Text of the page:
Heritage


The William Moore & Grey History


The founder of the firm, William Moore, was born in 1781. In 1808 he was recorded as being in business at 118 Whitechapel. He was also recorded as being a stocker for Joseph Manton, probably from 1809 to 1820.

Charles Moore of the firm of that name was his son and established later together with James Woodward the firm Moore & Woodward.

F rom 1818 to 1853 William Moore lived at Colchester Road, Edgeware, London. In 1820 he established his own business at that address, but by 1828 his trade had increased to the point where he required larger premises so he opened a new shop at 78 Edgeware Road.

In 1829 he also opened a stock making business at Court, 4 Whittall Street, Birmingham. This was also a purchasing office and finishing workshop.

In 1835 a percussion lock developed by Moore was rejected by the Board of Ordnance.

In 1838 William Moore and William Harris became partners in the firm of Moore & Harris, also at 35 Loveday Street, William Harris also traded from these premises in his own name (it is likely that William Harris was related to Alfred Harris who traded as a gun barrel maker in Birmingham).

In 1836 William Moore was appointed Gunmaker-in-Ordinary to King William IV, and in that year the name of the firm changed to William Moore & Co.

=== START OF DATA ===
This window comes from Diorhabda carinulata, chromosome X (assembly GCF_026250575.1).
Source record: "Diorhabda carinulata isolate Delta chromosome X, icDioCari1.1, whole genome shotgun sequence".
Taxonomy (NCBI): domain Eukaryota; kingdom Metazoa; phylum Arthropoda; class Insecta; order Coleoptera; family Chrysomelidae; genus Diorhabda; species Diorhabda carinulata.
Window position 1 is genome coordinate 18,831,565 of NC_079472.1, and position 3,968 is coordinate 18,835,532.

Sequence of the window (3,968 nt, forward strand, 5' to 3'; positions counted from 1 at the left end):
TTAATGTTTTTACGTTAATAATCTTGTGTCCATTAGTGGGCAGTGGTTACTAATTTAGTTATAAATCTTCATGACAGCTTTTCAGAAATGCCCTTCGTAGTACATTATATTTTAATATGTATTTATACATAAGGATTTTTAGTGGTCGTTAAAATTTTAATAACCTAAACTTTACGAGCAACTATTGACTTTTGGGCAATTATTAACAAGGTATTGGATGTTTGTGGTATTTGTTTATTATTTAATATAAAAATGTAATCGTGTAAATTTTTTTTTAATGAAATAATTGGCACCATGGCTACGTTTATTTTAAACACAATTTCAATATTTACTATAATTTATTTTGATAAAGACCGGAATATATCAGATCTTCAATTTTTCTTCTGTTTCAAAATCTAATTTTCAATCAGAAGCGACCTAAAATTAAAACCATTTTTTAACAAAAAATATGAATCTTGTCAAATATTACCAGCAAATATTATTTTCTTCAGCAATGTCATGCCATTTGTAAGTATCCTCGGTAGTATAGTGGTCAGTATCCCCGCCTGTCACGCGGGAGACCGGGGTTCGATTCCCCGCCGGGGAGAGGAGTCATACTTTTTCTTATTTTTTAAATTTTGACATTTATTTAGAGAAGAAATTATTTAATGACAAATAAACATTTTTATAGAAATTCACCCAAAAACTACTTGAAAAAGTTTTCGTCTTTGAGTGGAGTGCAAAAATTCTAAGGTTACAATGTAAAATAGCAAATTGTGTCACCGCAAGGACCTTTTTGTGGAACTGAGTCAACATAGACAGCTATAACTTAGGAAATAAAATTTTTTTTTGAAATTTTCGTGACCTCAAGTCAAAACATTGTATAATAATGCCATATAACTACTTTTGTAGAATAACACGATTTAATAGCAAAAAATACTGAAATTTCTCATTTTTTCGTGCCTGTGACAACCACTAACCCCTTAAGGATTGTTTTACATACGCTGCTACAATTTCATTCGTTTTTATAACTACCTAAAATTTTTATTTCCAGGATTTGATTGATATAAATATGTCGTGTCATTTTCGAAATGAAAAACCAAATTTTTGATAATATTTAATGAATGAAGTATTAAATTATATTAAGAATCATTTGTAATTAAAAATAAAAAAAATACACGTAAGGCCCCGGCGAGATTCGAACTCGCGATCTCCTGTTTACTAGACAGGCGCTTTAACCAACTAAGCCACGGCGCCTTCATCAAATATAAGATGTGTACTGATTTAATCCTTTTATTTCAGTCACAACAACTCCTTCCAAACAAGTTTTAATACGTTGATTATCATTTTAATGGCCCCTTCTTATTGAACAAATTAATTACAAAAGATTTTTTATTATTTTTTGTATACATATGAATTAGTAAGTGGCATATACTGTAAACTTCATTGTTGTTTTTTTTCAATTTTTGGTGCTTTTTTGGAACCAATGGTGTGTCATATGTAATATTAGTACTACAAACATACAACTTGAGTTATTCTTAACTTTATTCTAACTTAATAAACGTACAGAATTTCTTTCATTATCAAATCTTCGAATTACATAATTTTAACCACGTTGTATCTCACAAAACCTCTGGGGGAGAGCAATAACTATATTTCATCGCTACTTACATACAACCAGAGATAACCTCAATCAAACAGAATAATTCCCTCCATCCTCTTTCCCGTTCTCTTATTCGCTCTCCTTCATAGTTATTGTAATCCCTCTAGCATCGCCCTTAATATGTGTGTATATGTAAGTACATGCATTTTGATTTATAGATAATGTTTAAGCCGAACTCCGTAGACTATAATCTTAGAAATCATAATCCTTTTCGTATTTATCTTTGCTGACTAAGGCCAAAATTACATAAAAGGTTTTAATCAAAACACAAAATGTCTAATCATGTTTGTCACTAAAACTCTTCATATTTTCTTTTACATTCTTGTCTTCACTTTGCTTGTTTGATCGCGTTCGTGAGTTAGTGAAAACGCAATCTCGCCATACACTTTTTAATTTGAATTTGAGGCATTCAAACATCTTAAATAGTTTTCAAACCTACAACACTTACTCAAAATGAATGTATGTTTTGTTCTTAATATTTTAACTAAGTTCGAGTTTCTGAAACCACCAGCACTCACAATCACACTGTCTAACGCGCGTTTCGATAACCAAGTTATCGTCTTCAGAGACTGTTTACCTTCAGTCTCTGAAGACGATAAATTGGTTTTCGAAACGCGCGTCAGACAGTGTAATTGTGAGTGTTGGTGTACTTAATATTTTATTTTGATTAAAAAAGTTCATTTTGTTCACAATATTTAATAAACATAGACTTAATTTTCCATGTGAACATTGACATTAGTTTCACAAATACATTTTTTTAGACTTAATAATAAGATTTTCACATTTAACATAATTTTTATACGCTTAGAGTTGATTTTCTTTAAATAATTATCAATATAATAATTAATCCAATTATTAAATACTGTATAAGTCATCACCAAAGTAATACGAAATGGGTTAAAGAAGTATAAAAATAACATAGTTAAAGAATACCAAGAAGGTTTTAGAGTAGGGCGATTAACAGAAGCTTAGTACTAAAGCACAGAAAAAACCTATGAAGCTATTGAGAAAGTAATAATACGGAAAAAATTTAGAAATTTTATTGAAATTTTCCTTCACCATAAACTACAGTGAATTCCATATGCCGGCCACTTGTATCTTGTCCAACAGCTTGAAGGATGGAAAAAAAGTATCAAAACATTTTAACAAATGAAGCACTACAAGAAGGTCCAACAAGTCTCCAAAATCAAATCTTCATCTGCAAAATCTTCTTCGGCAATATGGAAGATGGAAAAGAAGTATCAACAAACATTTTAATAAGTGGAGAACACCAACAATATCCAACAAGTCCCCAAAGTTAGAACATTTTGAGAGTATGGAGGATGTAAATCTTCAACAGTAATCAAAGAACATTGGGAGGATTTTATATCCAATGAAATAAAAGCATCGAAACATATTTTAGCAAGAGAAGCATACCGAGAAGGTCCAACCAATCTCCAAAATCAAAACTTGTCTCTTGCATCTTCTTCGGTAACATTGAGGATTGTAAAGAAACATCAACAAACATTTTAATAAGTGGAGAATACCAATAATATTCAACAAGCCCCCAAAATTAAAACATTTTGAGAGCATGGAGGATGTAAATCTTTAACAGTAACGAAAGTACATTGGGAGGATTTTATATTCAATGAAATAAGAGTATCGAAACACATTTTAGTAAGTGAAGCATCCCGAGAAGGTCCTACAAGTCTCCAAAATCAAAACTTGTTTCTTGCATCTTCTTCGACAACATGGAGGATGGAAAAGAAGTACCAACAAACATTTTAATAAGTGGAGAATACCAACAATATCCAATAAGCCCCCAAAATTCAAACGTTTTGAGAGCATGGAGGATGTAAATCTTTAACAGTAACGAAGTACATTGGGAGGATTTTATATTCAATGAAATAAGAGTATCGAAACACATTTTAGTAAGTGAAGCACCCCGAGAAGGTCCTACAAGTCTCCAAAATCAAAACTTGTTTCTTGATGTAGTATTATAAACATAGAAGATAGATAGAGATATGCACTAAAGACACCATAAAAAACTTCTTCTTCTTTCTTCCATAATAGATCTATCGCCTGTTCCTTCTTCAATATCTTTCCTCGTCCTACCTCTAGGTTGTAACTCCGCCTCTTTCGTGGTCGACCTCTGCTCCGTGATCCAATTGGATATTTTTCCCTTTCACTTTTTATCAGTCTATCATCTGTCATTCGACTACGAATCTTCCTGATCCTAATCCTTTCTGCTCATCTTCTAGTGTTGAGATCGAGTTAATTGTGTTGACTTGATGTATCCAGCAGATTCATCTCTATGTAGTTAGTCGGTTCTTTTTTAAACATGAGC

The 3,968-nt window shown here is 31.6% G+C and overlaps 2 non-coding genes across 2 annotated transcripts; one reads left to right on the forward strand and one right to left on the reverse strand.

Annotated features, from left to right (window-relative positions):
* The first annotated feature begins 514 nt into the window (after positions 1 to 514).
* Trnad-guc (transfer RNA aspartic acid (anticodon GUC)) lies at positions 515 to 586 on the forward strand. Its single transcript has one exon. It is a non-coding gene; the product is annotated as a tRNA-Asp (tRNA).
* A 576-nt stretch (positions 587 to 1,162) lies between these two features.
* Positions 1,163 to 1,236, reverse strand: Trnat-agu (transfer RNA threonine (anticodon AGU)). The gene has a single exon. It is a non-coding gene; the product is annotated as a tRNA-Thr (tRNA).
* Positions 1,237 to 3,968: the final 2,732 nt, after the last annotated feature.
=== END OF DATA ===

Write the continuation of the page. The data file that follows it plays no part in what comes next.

In 1854 the firm were appointed gunmakers to Prince Albert, the Prince Consort.

Also in 1837 the business at Court, 4 Whittall Street moved to 35 Loveday Street, it was recorded up to 1845.

I n 1838 William Moore and William Harris became partners in the firm of Moore & Harris, also at 35 Loveday Street, William Harris also traded from these premises in his own name (it is likely that William Harris was related to Alfred Harris who traded as a gun barrel maker in Birmingham).

In 1840 the partnership was recorded at 36 Loveday Street trading as gun and pistol makers; at least some of the guns sold were marked Moore & Harris, London, the partnership used William Moore's address. The firm appears to have supplied the trade as well as William Moore in London, some of the guns sold were marked "London" and were proved in London; the partnership also developed an export trade to the USA.

From 1840 to 1845 William Moore also traded in his own name as a gunsmith from 35 Loveday Street (the terms "gunsmith" and "gun maker" were interchangeable at that time), Harris also ceased trading in his own name in 1845.

In 1847 William Moore and William Parker Grey, who had been Clerk and then Manager for Joseph Manton, went into partnership in London at 78 Edgeware Road, they operated as Wm Moore & Grey but Wm Moore also continued to trade as Wm Moore & Co, presumably in respect of one or two aspects of his business.

In 1852 William Moore and William Harris patented a percussion revolver which was produced in limited quantities (Patent No. 69).

I n 1854 William Moore and William Grey started to trade as William Moore & Grey from 43 Old Bond Street, but William Grey and his son, Frederick Hargrave Grey, also started to trade as William Grey & Son at 41 Old Bond Street. William Moore may also have traded from 43 Old Bond Street as William Moore & Co. Between 1854 and 1859 the firm of William Moore and William Grey, like William Moore & Co, were appointed gunmakers to Prince Albert.

By 1859 in Birmingham, Moore & Harris had expanded into barrel and lock making and in 1861 they moved to the Great Western Gun Works at 91 Constitution Hill.

In 1861 Frederick Beesley was apprenticed at the age of 15 to William Grey at William Moore & Co at 43 Old Bond Street. In 1879, the prolific inventor and gunmaker established his own company.